Monday, January 25, 2010


For so long, having an active lifestyle has been bad news for my locs. Since I've long ago decided against going the Marley route with my loc growth, love, care, and attention (and obsession) are required for my hair to maintain its glorious splendor. Six years in, and I am at a very comfortable, accepting place with sweat and maintenance issues.

As a dancer, I see very few working dancers and choreographers with long, "natural" hair. Hell, I now see fewer and fewer as of late with long braids. Perhaps the sleek look now prevails. And that is totally fine. I've concluded that I do not want my locs to grow beyond my lower back. For one, they DO get heavy and cumbersome at times. I just discovered that I could, contrary to what I'd told myself for years, that I could wear fitted hats. Now, finding my size (which shall remain between me and Saint Damita Jo) is another story. Add to this the fact that cutting my locs OFF is reserved for a major life event, and I've had quite the interesting experience with my hair.

In general, those of us with natural hair, specifically locs, do honestly feel and acknowledge a connection to one another. I'm sure obese people and women with abnormally deep vaginas share this same connection, but don't get me going off topic here. We tend to notice, admire and compliment one another more frequently than you probably get praised for that bold, luscious weave you have glued to your scalp. The decision to "go natural" in a world of blonde weaves, perm-addicted sisters, and late acceptance of "unique" or "ethnic" styles, plus a gumbo of other racial identity issues is commendable as far as I'm concerned. We're often drawn to one another in a crowd and can fall into conversation easier than with others. There's a level of respect and camaraderie in the exchanges that I appreciate.

As it relates to my active lifestyle, I have shed my obsession with the "clean" look. For years, my hair always had to appear freshly twisted and "acceptable." Now, new growth means that I'm still alive and kicking. Living with Lupus, completing chemotherapy and still having ANY hair (in addition to being aliveto write this) is cause for constant celebration. In six months of chemo, I lost about eight locs total when my roots thinned from Cytoxan treatments. Knowing all of this, again, it would take a MAJOR life event to make me start over.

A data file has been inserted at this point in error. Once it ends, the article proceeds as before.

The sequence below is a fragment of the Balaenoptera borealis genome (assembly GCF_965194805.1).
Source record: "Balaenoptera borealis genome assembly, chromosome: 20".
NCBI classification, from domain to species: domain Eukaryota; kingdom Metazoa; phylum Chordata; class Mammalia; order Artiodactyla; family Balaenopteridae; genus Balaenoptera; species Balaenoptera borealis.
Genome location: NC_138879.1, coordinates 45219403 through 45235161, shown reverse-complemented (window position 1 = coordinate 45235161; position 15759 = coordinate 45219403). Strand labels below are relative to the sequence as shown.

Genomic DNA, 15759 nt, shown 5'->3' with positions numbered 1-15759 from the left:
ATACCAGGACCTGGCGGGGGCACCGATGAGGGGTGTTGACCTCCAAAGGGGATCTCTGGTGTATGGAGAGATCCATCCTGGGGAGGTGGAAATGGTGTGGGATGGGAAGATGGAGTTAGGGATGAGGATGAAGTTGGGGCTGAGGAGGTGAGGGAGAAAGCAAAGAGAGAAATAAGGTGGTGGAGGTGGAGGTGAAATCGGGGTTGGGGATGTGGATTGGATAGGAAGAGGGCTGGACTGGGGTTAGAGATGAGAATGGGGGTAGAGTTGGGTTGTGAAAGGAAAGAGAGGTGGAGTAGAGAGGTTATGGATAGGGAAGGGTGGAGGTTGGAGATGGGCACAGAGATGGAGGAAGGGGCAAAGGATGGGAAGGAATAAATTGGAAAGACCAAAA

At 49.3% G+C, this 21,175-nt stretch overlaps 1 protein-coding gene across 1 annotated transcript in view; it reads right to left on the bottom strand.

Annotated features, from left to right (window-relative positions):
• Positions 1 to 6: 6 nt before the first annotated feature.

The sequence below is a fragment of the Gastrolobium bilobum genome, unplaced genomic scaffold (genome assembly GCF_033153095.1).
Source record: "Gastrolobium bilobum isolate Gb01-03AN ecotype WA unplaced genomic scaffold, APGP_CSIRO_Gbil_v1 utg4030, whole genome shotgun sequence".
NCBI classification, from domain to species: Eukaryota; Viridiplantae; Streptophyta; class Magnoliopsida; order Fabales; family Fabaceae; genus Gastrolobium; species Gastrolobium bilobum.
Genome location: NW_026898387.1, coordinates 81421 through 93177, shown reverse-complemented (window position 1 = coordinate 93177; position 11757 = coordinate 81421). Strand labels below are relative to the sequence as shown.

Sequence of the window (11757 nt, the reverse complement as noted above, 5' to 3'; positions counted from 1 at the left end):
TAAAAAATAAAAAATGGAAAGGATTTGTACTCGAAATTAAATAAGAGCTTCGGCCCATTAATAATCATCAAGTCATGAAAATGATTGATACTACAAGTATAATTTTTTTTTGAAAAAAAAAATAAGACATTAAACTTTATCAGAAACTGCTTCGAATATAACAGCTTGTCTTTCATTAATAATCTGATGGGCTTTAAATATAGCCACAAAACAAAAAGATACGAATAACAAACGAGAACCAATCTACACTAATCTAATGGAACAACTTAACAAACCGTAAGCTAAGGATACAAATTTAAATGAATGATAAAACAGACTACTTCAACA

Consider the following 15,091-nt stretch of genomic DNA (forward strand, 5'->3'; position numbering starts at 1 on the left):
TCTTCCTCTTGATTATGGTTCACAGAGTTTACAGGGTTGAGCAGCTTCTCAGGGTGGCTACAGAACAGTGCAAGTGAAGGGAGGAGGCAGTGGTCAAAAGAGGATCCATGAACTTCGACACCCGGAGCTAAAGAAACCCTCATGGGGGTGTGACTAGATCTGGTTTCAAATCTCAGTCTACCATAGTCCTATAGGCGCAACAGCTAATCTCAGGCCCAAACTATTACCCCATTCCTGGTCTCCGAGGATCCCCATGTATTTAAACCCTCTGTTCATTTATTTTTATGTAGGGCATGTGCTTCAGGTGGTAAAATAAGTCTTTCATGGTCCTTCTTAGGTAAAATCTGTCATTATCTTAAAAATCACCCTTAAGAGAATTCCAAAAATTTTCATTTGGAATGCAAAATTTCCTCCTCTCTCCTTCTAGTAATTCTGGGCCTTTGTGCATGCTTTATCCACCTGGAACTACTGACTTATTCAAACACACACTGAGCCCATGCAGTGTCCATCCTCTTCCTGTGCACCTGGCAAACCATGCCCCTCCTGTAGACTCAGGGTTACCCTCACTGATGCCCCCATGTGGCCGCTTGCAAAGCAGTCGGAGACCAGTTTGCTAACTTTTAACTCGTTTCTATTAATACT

Working out several days a week and dancing intensely is not great for those in search of the freshly twisted appeal. I totally understand this, as I've been there. Luckily, I need not pay $50 or $100 to a salon since I've done my own locs since 2005. To avoid the task of obsessing over appearances, I've come to accept my hair as is. Though it often looks unraveled just days after washing and twisting, I'm okay with it. Hell, this gives it character. And its still glorious and magnificent.

Contrary to popular (misinformed) opinion, locs are not dirty. Barring how other races not necessarily intended to wear the style (I'm looking at YOU, MaryBeth.) locs can be washed and as beautiful as your relaxed, straight hair. Personally, the health benefits of an active lifestyle and the low maintenance far outweigh any concerns stemming from vanity. I'm busting my ass in the gym and am accomplishing goals dance-wise, and "fresh" hair just doesn't seem to matter as much as overall progression. Let me see YOU get up, shake and go with that fried and straightened situation on your head. Thought so.

I say all of that to say that although I've long felt this way, I was just able to verbalize how I feel about my hair. I fully accept that my hair currently looks the fool just a week after an intense beautification session. That it no longer thins and breaks at will, snaps off during washing and is full, present and healthy is more than enough reason to love it. Even though my Grandmother refuses to believe it is all mine. Even though white people call them braids. Even when women ask to touch it.

Those times make me even more thankful for life. And glorious, magical hair.


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